Thursday, June 7, 2012

BLOGGING | How to Make It Pay!

Russ compares a startup to a time bomb. If you can't
 finance the startup period, it blows up.
June 8, 2012–The best talk I heard the last two days at BlogWorld and BookExpo was by Russ Henneberry.

The title of his talk was "Defuse the Time Bomb: How to Generate Income from the Blog When Time Is Running Out."

He starts with some images of ticking time bombs and their use in movies to create urgency and excitement.

He relates this to his own situation when he lost his 9-5 job and suddenly was forced to look at his blog as his livelihood, as his daughter was born and he had a family to support.

He compares the wire at the left (the "red" wire) to passive income such as royalties from books or licenses for software. Many founder of startups want to rush into that phase so they can retire quick. The wire at right (the "green" wire) is active income, trading time for money, as in:

  • teaching a course, 
  • training, 
  • coaching or 
  • consulting with a client.
Russ's argument is that the best course of action when there is no time to lose is to focus on the "green" wire, the active income. Trading time for money is more reliable, for three reasons:

  • While you are developing your ideas, people pay you for your time.
  • You get to listen to your clients and improve your ability to address their problems.
  • You deepen and broaden your expertise. The best teachers are people who do what they teach.
The key to active income is public speaking because each speech is an opportunity to get business. The rest is a focus on pricing, terms, contracts to gets paid, and business cards to solicit clients.

He gave three books as references for the consulting part of the startup: Fred Miller, The Referral Engine (very practical), No Sweat Public Speaking, and Seth Godin's The Dip - When to Quit.

A blog can help grow up a consulting business because it can mention other people and make them part of your community. It establishes trust and authority. It should also educate prospects so that when a client calls they understand what you do and the terms under which you work.

Once the "green wire" business is under way, it is time to go back to the "red wire" - the passive income.  The problem with selling one's time for money is that it is hard to scale up a business that is built on this platform. One can hire staff to make better use of one's time but the principal will be the person the client wants to see. To scale up, one needs passive income from royalties and licensing.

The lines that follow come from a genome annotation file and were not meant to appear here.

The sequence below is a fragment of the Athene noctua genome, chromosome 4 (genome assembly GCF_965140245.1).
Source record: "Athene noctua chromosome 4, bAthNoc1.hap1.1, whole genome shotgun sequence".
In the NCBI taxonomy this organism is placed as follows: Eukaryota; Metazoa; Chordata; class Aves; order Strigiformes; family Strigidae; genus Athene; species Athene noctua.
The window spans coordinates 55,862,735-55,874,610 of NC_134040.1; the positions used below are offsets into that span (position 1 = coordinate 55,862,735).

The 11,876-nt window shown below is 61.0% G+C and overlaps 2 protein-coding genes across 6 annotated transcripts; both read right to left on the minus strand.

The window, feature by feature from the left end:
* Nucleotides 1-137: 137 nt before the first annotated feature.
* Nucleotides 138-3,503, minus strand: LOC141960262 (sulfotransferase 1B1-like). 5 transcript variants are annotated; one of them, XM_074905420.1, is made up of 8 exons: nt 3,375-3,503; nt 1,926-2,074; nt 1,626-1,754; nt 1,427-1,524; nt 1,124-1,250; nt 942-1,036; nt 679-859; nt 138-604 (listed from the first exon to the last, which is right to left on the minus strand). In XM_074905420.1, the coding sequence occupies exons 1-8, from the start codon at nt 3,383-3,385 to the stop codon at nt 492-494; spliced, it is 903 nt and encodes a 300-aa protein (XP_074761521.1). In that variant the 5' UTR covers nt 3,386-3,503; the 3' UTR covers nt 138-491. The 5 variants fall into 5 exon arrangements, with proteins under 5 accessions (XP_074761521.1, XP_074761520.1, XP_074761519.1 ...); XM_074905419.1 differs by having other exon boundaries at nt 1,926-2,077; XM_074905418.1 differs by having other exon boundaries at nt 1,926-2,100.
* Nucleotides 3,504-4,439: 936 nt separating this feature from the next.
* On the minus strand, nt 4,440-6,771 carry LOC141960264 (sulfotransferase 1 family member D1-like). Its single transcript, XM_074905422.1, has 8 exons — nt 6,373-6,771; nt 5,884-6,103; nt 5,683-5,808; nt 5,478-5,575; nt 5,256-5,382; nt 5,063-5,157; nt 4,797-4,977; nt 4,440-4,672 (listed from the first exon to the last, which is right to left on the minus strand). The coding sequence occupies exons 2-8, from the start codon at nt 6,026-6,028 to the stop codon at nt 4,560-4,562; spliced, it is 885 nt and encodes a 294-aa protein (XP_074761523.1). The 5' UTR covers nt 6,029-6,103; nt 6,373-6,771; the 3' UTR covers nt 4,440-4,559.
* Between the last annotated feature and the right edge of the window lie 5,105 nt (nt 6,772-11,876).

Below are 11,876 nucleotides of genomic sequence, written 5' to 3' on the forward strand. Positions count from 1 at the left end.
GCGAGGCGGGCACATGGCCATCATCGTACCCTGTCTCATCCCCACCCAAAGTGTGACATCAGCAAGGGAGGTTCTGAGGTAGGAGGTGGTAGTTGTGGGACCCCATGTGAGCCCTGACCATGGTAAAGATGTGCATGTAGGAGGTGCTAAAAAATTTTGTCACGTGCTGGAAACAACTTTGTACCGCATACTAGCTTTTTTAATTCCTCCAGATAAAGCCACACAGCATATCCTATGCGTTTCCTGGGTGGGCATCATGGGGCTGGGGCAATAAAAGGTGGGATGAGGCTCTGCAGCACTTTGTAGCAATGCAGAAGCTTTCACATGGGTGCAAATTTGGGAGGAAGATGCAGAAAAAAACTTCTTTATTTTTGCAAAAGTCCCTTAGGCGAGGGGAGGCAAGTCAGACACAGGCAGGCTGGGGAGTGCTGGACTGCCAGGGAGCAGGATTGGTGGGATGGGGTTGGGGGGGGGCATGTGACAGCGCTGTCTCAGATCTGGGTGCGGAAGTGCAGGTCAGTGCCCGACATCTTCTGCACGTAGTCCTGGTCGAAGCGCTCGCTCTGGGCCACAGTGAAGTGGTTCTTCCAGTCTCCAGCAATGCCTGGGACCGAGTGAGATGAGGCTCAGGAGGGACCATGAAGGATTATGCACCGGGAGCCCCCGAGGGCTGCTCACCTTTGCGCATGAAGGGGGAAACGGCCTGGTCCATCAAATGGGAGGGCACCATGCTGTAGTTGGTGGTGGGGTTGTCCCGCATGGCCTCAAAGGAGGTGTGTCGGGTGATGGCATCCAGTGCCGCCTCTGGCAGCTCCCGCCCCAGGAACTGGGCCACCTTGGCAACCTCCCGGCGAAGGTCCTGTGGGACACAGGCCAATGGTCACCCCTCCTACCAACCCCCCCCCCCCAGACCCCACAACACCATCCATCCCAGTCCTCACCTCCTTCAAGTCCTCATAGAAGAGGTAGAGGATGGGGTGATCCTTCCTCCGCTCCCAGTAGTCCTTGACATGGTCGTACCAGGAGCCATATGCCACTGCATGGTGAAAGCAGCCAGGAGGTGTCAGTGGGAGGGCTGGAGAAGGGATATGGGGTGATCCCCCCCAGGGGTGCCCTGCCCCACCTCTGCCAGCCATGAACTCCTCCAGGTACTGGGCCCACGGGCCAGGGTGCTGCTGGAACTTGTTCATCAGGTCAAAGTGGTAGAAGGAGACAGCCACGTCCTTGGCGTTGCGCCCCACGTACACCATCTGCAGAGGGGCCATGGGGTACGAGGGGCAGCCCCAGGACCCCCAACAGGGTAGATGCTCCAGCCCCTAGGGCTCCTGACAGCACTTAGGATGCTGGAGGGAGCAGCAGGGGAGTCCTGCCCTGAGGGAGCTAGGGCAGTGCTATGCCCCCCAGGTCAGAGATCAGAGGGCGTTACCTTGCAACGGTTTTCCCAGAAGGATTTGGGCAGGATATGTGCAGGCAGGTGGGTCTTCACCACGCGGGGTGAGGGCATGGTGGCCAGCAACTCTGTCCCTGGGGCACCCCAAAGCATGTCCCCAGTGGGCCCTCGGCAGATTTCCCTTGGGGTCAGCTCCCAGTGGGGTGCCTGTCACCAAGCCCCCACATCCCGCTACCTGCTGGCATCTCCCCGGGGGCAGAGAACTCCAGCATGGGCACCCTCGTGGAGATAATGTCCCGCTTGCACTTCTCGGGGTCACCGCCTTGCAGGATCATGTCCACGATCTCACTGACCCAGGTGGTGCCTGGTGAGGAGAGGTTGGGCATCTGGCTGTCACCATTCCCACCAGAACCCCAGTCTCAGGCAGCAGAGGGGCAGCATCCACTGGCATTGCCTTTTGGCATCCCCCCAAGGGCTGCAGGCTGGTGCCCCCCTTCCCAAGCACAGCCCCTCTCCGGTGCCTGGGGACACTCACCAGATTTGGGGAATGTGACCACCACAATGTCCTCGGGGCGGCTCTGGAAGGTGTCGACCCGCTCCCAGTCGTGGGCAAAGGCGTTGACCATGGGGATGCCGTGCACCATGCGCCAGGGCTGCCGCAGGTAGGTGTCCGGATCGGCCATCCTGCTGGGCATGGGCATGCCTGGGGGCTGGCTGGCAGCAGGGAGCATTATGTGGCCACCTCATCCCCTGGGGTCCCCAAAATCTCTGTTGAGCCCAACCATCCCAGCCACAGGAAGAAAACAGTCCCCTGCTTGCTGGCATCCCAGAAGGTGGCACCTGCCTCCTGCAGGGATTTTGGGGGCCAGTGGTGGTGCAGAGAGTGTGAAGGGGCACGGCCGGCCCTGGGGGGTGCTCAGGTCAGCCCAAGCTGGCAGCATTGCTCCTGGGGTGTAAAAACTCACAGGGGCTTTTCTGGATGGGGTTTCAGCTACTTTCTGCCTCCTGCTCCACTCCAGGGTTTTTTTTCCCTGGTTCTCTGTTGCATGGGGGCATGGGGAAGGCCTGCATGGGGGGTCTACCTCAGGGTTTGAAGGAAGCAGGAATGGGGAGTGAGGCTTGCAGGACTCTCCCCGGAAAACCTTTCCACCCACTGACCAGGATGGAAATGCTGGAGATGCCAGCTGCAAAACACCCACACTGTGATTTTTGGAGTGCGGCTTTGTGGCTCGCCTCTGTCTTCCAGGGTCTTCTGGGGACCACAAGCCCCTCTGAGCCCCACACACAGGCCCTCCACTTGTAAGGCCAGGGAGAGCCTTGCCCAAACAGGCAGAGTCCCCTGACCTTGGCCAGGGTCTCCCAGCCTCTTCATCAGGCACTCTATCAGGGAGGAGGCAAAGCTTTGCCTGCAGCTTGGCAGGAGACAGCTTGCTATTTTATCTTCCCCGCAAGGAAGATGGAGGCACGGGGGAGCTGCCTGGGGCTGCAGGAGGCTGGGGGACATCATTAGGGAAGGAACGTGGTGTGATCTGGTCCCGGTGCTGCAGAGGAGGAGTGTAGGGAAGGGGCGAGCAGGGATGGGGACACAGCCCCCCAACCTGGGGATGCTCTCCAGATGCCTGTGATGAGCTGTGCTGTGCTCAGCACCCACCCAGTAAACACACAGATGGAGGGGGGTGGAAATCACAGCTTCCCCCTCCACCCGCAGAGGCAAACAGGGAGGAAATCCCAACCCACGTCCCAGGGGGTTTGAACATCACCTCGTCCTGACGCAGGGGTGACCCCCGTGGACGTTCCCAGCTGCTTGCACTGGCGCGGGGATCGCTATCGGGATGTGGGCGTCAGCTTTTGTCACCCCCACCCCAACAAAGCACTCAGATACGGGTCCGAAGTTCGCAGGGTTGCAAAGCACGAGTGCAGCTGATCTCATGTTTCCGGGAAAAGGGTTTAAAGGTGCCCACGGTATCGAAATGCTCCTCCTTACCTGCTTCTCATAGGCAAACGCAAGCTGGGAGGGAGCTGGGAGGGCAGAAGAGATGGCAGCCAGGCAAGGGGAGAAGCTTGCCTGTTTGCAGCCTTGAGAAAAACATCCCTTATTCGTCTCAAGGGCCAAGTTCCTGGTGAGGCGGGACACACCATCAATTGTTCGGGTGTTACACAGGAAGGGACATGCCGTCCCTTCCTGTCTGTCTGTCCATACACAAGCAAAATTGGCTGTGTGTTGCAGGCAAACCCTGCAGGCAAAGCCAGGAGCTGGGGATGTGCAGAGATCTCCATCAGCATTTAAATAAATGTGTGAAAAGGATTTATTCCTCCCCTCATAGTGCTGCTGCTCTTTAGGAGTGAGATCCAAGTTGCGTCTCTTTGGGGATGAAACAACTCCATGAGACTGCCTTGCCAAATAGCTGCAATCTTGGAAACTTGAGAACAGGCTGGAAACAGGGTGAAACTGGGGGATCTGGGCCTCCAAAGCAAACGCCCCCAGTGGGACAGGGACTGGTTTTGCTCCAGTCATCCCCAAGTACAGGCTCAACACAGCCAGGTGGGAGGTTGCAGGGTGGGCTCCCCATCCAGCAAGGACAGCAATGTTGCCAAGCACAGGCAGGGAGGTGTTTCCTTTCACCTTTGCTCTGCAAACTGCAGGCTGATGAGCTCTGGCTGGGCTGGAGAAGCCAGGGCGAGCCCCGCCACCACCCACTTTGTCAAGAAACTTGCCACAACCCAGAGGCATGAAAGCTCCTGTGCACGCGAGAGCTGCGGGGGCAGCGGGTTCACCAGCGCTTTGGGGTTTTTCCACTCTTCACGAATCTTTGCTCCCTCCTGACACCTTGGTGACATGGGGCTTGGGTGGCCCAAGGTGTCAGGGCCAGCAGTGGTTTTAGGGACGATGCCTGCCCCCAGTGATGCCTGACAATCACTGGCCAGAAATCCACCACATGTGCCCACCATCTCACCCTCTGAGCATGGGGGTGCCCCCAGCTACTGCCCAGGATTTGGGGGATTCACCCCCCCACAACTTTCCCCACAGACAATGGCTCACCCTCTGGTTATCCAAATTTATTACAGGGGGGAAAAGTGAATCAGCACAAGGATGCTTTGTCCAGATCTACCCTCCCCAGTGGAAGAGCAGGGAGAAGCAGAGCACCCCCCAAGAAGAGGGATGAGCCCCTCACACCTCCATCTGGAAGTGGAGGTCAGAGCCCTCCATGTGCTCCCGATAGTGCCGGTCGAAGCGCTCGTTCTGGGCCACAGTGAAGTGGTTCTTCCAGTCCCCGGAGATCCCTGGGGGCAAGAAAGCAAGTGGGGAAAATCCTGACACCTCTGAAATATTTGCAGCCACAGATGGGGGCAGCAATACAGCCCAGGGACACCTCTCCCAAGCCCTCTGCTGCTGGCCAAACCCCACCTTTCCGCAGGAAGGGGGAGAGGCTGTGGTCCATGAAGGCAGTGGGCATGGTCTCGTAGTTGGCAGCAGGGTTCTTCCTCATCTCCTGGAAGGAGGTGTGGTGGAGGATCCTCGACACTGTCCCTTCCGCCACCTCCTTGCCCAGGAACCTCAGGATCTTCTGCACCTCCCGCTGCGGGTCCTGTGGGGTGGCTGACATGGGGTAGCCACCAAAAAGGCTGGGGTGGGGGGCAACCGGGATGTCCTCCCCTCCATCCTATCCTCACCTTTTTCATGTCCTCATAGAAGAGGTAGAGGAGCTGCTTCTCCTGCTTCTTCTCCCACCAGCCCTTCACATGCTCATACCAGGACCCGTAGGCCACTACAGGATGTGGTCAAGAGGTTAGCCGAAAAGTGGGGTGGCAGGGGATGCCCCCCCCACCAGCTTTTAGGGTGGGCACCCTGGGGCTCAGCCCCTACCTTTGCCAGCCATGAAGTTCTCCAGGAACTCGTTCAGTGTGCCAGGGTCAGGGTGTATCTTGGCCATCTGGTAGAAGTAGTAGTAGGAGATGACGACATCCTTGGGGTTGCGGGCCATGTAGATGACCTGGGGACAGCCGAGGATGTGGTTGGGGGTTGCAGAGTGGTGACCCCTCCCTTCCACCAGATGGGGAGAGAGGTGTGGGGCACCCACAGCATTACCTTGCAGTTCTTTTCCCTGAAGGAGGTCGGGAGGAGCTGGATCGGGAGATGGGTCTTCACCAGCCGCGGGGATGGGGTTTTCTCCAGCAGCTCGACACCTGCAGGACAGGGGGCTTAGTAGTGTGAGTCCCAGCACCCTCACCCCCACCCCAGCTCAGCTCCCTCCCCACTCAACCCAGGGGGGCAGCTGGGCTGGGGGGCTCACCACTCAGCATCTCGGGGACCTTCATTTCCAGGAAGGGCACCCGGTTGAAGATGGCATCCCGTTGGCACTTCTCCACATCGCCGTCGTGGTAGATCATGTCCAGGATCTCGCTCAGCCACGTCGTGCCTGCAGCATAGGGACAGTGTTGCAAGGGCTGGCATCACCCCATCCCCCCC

Passive income requires time to build a reputation and a large audience because the revenue tends to be small per item. He uses the example of Katie's Frozen Custard, which had many buyers, but not enough to keep its doors open. "You have to sell a lot of custard to make a living."

SEO Moz started by selling services to Fortune 500 companies. Then it went into the software business to make their system available more widely. A Career Academy became a membership-based community.

The new problem here is how to sell a $30 product via computer. That leads to the need for copywriting skills. Why do people say "yes" to a request via computer? The promotion can be outsourced. The next requirement will be to build a list - attract names to the site, retain them, share them. 

For this phase, Russ cited three more books that were useful to him:
Cialfin, The Psychology of Persuasion; Ash, Landing Page Optimization; and Joe Sugarman, Advertising Secrets of the Written Word. 

Wrapping up, Russ stressed three points from his remarks:
1. You have to sell a lot of cups of custard to make a living. Selling lots of something inexpensive takes time.
2. Learn how to make money directly with one's skill - then work on getting it in shape to sell online.
3. Start with active income, then use passive income to buy your life back.

As a final recommendation he cited authorityblogger.com and guestblogging.com.

That's Russ (L) and CityEconomist Blogger John (R)
at BlogWorld 2012, Javits Center, NYC, June 8, 2012
After his talk I got our photo snapped by my nephew Greg Marlin of Experts.AI.  Russ told me he runs a consulting firm called Tiny & Mighty, which helps small St. Louis firms to get started and to prosper. His website is tinyandmighty.com. I told Russ that what he is doing sounds a lot like what Michael Phillips, author of the classic The Seven Laws of Money, has undertaken in San Francisco for half a century under the Briar Patch name ("Howdy, Briar"). It's good to see the work go on. Russ is sensible and inspiring.